Providing enrichment for your dogs during winter

We Californians know we need the rain, but it can sometimes feel like we’re getting a little cabin fever when we can’t take our dogs out to enjoy themselves. What’s a responsible dog owner to do when the hiking trails are just one long trough of mud, the neighborhood sidewalks are damp, and the air is so cold that we just plain don’t want to go out there?The answer: other avenues of enrichment!

We all know that our dogs need some combination of veterinary care, food, water, shelter, exercise, and love. But our pets have other needs as well. The internationally accepted Five Freedoms of animal welfare state that an animal that lives under human control should have the freedom to “express natural behavior” as much as possible. In other words, fish gotta swim, birds gotta fly--and dogs gotta run, sniff, play, socialize, and hunt. Animals are born with the skills and energy to spend all day finding the calories they need to survive, but most of us just pour their kibble into a bowl, missing out on a big opportunity to make our pets’ lives more interesting. When we help our animals do a little work for their food, we’re doing them a big favor.

Whether it's nice or rainy outside, these fun activities to do with your wagging, four-legged friend will deepen your bond--and giving your dog some structured “thinking” activities can also help prevent him from coming up with his own, like systematically destroying your shoes. So what are you waiting for? Let’s do some enrichment!


Along with exercise and time with friendly dogs and people, interaction with the olfactory world is one of the most important modes of enrichment for dogs. Many experts agree that a dog’s most important sense is his sense of smell--it’s how he understands the world. Here are some DIY ideas to try:

  • Surprise Rover by spicing up certain spots in the yard with commercially available game scents. Buy rabbit, waterfowl, dove, grouse, or deer musk online and put 2-3 drops of one of these on a fence post, tree trunk, or bush at nose-level. Don’t be surprised if your dog is suddenly fascinated with this spot! Rotate the scents--newness is key to enrichment.
  • Make your scenting into a winnable game by giving Rover an awesome treat or play session every time he finds a bush you laced with the animal scent. Sooner or later, you’ll be playing “nose hide and seek”--and maybe even registering as a competitor in the addictive doggy sport of K9 Nose Work.
  • If you have a friend with pocket pets (hamster, mouse, gerbil), stuff a little bit of their used bedding into a plastic container and poke some holes for your dog to sniff. Supervise your dog to make sure he doesn’t break off or eat any pieces.


A staple of modern zoos and aquariums, enrichment that allows the animal to work on his environment to earn food is also a great activity for your dog. Here are some games that Fido might love:

  • Wobblers and Puzzles and Kongs, oh my!: Many commercially available products enable you to hide food in a reusable container that requires the dog to push, hit, gnaw, throw, or lick the container to get the food out. Aim for a dishwasher-safe product for easy cleaning. Start off on the easiest setting (for example, just a few loose treats that will fall out immediately when the dog first touches the device) and then build up to more difficult versions (making the holes smaller, plugging the holes with paste food, freezing the food inside the device, you name it!).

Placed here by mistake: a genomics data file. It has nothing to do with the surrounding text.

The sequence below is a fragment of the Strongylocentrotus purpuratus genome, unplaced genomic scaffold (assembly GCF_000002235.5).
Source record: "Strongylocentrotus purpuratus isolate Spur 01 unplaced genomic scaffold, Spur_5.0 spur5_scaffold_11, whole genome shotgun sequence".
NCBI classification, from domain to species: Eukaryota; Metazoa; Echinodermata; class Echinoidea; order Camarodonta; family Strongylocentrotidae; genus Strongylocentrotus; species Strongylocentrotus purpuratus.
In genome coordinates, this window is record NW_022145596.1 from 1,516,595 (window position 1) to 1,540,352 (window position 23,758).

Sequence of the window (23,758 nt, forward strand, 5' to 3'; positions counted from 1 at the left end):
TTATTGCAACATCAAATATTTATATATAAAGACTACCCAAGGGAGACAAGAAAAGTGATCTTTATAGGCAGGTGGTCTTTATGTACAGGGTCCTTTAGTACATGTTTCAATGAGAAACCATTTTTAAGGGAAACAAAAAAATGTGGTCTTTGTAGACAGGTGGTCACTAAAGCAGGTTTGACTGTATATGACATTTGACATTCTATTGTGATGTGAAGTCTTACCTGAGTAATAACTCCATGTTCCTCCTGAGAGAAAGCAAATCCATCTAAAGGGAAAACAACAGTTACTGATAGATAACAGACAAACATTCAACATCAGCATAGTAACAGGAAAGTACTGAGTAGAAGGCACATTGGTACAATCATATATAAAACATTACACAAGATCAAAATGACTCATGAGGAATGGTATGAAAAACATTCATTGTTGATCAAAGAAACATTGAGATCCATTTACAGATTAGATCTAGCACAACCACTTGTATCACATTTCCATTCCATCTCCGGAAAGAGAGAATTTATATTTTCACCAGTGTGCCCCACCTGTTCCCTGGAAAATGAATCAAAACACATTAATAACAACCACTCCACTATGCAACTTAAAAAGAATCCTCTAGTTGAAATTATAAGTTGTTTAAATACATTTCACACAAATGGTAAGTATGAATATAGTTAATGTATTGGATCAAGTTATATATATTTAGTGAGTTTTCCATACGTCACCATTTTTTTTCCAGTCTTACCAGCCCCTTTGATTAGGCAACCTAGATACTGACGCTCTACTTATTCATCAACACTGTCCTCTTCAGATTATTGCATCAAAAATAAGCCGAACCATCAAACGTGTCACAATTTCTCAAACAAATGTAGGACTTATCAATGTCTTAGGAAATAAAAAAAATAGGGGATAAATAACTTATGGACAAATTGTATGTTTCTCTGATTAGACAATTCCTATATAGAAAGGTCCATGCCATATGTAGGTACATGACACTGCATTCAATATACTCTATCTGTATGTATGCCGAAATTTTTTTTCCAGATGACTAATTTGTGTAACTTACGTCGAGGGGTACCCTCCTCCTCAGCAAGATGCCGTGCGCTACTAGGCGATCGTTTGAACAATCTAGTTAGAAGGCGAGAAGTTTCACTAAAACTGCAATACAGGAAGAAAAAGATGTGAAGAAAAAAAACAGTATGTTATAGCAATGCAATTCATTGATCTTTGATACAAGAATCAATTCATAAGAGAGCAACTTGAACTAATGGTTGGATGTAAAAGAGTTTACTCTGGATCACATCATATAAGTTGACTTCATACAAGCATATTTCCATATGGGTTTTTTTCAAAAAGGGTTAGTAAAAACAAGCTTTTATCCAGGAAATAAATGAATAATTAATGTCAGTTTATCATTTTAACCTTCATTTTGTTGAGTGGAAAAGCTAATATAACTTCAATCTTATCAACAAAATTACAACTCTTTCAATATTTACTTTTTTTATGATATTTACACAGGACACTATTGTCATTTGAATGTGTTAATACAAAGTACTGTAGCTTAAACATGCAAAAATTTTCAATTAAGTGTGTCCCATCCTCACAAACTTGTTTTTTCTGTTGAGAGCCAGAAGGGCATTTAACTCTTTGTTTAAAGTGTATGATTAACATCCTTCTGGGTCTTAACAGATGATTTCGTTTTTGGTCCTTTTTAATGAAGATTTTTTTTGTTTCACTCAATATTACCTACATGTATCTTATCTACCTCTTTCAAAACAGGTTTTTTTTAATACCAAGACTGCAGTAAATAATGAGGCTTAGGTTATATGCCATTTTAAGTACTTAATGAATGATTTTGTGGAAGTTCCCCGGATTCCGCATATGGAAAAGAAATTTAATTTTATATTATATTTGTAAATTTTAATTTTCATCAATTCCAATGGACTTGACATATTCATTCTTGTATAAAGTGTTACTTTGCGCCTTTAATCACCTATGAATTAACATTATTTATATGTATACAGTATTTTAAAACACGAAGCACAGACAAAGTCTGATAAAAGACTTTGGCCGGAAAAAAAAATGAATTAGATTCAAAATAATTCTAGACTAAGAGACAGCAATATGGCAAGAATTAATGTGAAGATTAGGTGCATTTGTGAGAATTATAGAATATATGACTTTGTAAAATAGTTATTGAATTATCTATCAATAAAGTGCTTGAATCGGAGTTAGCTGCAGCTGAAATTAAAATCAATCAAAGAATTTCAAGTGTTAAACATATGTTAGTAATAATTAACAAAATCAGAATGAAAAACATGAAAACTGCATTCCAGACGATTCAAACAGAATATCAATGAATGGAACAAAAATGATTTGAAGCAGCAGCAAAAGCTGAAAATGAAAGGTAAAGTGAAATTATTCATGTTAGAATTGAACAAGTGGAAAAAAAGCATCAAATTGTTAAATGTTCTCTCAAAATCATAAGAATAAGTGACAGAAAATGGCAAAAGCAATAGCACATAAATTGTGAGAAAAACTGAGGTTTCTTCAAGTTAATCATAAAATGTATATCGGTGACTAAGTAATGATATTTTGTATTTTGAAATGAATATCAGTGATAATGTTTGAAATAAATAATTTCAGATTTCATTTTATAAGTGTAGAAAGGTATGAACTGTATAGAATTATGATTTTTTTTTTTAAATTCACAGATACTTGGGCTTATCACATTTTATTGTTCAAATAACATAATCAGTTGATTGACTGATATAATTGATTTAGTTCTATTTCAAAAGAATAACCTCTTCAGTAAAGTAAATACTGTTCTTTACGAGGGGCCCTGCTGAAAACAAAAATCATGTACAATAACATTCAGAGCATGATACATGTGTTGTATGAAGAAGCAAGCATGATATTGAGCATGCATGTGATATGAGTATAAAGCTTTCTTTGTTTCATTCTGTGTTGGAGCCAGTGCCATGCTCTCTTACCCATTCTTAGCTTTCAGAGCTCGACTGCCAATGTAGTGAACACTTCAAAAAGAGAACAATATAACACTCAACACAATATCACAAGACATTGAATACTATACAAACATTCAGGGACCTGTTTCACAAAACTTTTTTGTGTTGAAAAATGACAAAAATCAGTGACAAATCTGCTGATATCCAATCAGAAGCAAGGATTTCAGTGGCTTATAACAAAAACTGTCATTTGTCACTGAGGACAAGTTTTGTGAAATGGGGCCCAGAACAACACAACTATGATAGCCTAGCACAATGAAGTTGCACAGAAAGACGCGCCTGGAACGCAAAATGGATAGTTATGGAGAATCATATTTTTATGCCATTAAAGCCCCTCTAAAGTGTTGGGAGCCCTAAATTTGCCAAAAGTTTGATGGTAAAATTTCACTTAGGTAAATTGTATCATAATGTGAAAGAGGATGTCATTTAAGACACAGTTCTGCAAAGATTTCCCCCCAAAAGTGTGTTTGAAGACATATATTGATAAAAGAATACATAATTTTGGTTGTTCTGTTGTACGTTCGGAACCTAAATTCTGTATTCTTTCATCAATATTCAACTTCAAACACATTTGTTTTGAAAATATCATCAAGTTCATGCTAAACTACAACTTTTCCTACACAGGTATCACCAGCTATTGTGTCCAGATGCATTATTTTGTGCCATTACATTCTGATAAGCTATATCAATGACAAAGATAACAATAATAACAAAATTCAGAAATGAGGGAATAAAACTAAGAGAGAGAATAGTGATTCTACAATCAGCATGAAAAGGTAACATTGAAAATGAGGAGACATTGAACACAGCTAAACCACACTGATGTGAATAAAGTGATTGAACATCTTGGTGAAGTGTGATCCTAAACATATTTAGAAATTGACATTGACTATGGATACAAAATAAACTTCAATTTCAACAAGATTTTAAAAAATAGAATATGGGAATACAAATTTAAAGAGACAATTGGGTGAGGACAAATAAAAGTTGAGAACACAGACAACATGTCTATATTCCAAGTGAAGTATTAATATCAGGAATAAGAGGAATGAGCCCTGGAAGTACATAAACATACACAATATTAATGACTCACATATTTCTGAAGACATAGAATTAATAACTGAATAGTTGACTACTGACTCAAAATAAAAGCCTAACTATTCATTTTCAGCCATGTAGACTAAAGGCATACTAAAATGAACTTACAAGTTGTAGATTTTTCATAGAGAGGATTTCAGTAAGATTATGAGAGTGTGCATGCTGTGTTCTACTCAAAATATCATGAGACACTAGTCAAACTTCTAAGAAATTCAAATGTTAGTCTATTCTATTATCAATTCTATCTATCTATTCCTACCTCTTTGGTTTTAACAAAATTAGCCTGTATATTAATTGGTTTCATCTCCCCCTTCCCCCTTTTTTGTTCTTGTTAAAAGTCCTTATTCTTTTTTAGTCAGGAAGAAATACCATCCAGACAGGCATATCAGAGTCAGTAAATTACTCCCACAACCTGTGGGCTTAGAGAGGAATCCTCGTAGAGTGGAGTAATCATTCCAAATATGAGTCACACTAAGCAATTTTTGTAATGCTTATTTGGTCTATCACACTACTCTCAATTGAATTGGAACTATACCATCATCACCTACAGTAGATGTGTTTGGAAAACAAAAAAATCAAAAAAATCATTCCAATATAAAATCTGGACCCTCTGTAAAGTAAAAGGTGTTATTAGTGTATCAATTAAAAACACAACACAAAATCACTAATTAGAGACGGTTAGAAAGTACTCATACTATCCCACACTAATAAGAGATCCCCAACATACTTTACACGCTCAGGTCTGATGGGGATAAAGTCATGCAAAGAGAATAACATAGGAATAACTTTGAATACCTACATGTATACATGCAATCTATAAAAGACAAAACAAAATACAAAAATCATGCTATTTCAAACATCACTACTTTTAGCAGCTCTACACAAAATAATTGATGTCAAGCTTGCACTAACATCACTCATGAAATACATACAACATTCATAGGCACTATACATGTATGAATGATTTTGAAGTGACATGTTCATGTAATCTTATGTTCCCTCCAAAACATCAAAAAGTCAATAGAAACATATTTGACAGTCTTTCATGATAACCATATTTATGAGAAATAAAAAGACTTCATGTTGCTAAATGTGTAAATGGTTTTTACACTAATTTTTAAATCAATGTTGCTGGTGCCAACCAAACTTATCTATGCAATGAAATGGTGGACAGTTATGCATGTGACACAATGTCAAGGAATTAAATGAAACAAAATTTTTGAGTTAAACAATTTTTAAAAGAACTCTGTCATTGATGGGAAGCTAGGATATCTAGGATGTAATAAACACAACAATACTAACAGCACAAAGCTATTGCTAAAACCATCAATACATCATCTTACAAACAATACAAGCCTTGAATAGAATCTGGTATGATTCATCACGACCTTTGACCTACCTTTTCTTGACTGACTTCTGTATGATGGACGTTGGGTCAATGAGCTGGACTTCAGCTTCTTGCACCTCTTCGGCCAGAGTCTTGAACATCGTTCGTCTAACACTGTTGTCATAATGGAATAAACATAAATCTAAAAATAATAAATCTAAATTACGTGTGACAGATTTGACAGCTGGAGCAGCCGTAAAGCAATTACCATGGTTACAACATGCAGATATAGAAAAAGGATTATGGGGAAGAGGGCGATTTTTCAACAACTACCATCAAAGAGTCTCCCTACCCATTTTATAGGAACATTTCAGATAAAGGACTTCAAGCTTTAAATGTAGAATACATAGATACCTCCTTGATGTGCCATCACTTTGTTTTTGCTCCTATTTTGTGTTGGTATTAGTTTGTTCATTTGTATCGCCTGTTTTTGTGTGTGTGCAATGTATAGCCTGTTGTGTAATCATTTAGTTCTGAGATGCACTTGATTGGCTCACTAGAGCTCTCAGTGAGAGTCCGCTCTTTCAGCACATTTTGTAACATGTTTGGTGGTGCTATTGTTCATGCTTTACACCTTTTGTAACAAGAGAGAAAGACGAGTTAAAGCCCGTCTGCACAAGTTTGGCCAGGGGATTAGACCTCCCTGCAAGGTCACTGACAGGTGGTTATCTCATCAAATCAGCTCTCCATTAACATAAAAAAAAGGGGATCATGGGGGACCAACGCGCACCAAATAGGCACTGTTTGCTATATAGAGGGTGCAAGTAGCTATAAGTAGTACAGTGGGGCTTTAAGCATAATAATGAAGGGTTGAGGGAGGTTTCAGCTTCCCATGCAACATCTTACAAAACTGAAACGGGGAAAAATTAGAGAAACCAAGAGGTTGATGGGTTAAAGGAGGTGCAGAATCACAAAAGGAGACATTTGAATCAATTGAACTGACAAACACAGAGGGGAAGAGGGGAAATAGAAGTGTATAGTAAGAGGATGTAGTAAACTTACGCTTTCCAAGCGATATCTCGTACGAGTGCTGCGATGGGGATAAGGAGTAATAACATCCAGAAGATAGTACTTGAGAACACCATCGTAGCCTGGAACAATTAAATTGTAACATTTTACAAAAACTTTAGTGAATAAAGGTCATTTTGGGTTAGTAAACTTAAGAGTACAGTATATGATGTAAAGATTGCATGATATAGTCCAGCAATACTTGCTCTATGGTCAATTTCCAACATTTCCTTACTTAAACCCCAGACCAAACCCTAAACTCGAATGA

• Snuffle Mat: You can build one of these yourself or order it online. Your dog will delight at the experience of foraging for his meal--and it can help guard against the problems that come with fast eating, such as bloat for large or deep-chested dogs.
  • Enrichment Pro: Build your own inventive devices! In the one pictured here, the human puts a few tasty treats into the suspended bottles, and the dog has to spin the bottles around to get the food to fall out.


These activities are particularly satisfying to dogs because they give them an acceptable outlet for the normal tearing and crushing behavior that is part of the instinctive, multi-step predatory sequence, or “fixed action pattern,” common to all canids. Be sure to supervise your dog at all times during mechanical enrichment activities.

Give these things a try--they might be Lassie’s new favorite game:

  • Put a few small pieces of deli meat or cut up hot dogs in a paper lunch bag. Crumple up the bag, toss it to your dog, and encourage him to have at it! Enrichment Pup: Help him get started by tearing a few holes yourself. Enrichment Pro: Put the bag inside an old t-shirt and knot it up.
  • Put a few small pieces of meat on a piece of butcher paper and roll up the paper. Lightly twist the paper and tie it into a loose square knot. Enrichment Pro: Stuff the twisted paper into a hole-filled ball for the dog to rip out. 


Is there an activity that builds your bond, enriches your dog’s life, AND helps him learn skills that every dog needs to help him navigate human society? Yes! Training your dog using force-free, evidence-backed methods not only shows him that you’re the source of everything he loves, but also teaches him that he should look to you for guidance if he is ever unsure of how to respond in the real world.

For more information about training your dog, visit Pets in Need at 871 5th Avenue in Redwood City. We hold regular workshops about the science behind animal learning, and how you can leverage expert research to teach your dog to do what you like and to strengthen your bond with her. Check out our ‘What Is Clicker Training?’ workshops on Eventbrite. Happy tails!

Care & Train, NewsGeneral